You will vow,  in this moment to stop saving half used cosmetics that didn’t suit your skin type,  boxes for electricals you will never return, shoes that never really fit and faulty phone chargers; you won’t, you will do it all again in your new place in your new country, you will buy more junk to remind you of home, you will save items that made you smile and your will surround yourself with things to make you feel more settled, but, be happy in the knowledge you had a good de-clutter, and you are not about to drown in your belongings!


Be open to possibilities…

Landing in a new town/city will really push you to the edge of your comfort zone, you will need to step outside to find new friends, a new home, new hobbies, new everything! It’s not easy but little by little it will all come together, don’t rush it, you can’t expect to duplicate your friends network and routine in a new city overnight, make the most of small wins; a new route home from work that saves you 30 min, discovering the Doctors surgery in your road, and having a coffee with the couple in the business flat opposite yours, all major steps in making yourself at home, and you should praise yourself for every step.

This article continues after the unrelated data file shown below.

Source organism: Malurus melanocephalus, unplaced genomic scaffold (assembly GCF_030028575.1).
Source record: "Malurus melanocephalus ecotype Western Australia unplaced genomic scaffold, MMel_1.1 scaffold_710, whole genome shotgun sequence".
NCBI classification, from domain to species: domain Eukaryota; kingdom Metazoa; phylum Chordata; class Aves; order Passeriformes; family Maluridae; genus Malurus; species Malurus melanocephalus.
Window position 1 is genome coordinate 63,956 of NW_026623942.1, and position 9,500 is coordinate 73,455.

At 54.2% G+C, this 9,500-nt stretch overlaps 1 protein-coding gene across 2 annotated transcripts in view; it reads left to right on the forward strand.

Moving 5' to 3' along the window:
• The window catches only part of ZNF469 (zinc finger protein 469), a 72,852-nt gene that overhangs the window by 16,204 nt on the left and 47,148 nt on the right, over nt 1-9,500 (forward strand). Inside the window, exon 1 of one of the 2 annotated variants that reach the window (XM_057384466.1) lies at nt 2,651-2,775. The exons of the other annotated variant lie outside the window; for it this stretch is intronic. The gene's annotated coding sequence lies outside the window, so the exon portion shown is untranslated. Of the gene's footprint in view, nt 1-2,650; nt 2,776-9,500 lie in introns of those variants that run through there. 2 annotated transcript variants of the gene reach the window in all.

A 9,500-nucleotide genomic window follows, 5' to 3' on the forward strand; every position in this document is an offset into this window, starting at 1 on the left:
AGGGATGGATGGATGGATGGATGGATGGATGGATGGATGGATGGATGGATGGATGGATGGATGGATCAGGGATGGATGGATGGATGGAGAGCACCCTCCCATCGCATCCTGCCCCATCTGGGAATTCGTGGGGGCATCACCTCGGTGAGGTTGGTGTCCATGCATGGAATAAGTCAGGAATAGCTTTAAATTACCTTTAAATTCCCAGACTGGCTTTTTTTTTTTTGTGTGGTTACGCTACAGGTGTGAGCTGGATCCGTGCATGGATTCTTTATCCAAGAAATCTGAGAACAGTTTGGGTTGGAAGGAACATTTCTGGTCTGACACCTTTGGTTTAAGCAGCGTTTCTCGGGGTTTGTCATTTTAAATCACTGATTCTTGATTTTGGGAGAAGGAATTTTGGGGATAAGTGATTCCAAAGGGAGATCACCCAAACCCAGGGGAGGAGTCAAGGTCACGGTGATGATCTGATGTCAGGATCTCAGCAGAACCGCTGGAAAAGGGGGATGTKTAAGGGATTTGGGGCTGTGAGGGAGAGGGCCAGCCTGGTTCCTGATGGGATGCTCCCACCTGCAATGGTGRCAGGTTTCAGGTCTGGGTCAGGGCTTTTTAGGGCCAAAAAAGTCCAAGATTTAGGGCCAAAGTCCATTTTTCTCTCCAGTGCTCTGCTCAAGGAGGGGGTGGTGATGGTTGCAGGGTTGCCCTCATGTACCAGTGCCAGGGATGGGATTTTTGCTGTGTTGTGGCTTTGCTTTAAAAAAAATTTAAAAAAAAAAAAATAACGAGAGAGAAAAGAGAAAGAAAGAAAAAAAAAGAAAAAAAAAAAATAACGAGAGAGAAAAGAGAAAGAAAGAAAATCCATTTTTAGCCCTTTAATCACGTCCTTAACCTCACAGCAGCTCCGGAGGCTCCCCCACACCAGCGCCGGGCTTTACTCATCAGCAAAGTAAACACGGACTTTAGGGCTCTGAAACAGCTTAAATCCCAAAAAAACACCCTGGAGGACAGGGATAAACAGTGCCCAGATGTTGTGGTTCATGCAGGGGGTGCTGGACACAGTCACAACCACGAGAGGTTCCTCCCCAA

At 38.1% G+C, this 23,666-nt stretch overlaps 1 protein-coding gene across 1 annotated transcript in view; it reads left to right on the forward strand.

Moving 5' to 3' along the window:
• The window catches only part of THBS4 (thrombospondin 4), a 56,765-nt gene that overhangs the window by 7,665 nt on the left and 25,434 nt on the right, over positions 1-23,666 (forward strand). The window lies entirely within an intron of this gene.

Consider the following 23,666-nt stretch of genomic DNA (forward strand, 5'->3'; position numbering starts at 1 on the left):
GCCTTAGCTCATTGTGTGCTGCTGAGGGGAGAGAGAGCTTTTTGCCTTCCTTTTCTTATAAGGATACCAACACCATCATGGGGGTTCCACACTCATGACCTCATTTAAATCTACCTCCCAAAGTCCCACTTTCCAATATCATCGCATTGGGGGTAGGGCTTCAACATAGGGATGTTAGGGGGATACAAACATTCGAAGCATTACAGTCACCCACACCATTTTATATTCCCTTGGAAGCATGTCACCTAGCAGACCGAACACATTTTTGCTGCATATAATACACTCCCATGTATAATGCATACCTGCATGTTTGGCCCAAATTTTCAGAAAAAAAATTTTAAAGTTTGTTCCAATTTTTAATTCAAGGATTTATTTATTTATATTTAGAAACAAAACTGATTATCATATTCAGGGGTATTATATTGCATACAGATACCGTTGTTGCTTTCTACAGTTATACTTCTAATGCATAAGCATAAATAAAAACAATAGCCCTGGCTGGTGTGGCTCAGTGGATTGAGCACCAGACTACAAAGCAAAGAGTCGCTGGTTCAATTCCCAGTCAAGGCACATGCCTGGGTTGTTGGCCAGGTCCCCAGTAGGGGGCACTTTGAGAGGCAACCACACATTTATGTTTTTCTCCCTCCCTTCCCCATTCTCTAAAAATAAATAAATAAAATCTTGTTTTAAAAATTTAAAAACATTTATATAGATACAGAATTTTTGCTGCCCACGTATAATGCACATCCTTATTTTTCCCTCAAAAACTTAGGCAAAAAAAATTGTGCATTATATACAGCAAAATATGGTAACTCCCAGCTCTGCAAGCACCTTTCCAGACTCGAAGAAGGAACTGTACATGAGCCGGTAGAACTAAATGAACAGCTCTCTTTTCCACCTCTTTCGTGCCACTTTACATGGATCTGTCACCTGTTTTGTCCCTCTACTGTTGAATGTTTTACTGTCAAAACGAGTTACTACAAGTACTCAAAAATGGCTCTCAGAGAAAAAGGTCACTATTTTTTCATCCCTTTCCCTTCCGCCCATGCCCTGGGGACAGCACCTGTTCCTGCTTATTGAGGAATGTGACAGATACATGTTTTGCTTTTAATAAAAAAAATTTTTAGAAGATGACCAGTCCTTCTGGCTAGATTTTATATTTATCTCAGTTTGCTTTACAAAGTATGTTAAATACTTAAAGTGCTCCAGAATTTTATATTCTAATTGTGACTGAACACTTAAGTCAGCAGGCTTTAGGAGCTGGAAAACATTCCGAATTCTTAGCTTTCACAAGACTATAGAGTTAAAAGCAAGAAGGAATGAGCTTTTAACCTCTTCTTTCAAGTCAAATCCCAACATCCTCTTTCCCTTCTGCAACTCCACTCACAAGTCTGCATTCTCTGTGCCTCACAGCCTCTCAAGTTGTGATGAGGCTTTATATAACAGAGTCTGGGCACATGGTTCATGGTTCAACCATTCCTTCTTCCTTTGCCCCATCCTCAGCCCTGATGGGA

I’ll pick up the language…

You will quickly learn you accent is a great icebreaker, people will be keen to chat and learn more about you and your situation as soon as then know you are not a local. This is a great way to make friends but what you will find is this gives you less and less opportunity to practice your local language skills, you will find many people are more than happy to talk in English if they can, and they also want to practice, they learnt at school and hone their language skills with TV and Film, but very rarely get to talk to real English people!